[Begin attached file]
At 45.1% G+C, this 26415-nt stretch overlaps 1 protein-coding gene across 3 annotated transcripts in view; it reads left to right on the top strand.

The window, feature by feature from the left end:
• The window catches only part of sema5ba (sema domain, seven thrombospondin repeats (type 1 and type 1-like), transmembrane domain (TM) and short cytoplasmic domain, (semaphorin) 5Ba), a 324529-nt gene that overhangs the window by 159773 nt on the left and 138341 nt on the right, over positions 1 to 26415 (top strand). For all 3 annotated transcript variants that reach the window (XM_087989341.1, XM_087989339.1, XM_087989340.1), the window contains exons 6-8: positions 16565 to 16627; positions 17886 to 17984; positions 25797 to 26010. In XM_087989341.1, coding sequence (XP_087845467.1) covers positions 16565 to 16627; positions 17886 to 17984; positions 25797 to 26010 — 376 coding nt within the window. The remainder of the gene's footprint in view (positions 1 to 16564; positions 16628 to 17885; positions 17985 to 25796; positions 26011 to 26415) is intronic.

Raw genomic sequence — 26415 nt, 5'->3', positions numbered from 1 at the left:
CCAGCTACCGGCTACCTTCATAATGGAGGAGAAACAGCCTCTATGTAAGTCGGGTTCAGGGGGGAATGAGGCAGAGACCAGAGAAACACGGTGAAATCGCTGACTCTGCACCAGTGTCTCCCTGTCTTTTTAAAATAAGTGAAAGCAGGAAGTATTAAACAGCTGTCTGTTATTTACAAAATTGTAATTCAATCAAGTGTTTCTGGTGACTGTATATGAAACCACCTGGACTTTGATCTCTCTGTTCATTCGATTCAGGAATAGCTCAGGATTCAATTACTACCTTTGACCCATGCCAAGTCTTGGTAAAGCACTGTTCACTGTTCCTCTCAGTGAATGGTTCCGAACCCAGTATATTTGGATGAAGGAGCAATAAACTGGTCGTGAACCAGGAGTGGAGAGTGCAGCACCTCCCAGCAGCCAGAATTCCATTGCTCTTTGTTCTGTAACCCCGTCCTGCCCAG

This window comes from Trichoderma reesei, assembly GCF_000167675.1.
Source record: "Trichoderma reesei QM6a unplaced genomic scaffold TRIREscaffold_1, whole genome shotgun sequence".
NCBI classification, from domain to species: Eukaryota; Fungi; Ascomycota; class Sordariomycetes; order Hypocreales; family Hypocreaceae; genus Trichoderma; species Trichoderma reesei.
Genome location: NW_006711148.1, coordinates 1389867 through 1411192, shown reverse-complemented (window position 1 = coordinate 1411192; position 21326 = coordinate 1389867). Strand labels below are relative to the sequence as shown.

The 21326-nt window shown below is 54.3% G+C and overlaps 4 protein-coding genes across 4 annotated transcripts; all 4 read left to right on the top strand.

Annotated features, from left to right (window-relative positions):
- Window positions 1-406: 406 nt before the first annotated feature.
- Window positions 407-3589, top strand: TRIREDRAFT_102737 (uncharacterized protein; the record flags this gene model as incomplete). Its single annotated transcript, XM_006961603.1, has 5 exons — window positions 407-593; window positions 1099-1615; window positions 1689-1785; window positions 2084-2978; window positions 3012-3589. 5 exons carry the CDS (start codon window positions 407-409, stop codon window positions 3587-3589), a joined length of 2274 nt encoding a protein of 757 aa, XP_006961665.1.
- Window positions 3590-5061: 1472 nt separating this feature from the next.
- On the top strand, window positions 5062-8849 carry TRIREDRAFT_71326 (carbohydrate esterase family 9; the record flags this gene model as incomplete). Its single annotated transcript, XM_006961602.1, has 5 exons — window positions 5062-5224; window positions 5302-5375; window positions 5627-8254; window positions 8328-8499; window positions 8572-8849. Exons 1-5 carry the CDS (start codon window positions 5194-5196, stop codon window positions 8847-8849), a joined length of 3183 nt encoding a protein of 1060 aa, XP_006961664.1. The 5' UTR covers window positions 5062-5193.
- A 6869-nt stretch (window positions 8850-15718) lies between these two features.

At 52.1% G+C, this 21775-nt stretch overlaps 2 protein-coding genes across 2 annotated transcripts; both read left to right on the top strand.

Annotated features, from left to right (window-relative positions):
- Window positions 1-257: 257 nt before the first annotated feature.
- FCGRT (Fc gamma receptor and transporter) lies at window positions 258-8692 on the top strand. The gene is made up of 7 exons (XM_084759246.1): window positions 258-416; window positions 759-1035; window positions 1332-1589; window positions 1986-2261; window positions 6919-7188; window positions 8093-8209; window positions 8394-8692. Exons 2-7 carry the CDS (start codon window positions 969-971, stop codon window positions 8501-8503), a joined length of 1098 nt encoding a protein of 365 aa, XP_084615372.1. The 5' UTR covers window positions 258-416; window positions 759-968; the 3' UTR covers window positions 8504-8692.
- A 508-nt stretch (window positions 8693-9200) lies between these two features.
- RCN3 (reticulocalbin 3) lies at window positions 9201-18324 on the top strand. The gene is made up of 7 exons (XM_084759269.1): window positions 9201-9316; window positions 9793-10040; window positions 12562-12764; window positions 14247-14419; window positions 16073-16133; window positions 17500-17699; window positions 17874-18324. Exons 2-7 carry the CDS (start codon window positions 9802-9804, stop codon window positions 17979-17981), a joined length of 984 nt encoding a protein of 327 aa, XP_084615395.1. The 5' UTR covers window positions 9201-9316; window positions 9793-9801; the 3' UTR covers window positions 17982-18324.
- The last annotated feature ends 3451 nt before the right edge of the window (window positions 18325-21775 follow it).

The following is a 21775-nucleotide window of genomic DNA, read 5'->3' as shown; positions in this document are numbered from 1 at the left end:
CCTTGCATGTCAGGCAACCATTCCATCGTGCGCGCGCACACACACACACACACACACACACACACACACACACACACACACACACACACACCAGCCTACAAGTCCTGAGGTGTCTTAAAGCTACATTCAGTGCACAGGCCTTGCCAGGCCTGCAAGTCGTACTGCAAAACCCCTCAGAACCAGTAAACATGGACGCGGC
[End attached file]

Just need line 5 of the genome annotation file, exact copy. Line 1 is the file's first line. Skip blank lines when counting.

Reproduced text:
CCAGCTACCGGCTACCTTCATAATGGAGGAGAAACAGCCTCTATGTAAGTCGGGTTCAGGGGGGAATGAGGCAGAGACCAGAGAAACACGGTGAAATCGCTGACTCTGCACCAGTGTCTCCCTGTCTTTTTAAAATAAGTGAAAGCAGGAAGTATTAAACAGCTGTCTGTTATTTACAAAATTGTAATTCAATCAAGTGTTTCTGGTGACTGTATATGAAACCACCTGGACTTTGATCTCTCTGTTCATTCGATTCAGGAATAGCTCAGGATTCAATTACTACCTTTGACCCATGCCAAGTCTTGGTAAAGCACTGTTCACTGTTCCTCTCAGTGAATGGTTCCGAACCCAGTATATTTGGATGAAGGAGCAATAAACTGGTCGTGAACCAGGAGTGGAGAGTGCAGCACCTCCCAGCAGCCAGAATTCCATTGCTCTTTGTTCTGTAACCCCGTCCTGCCCAG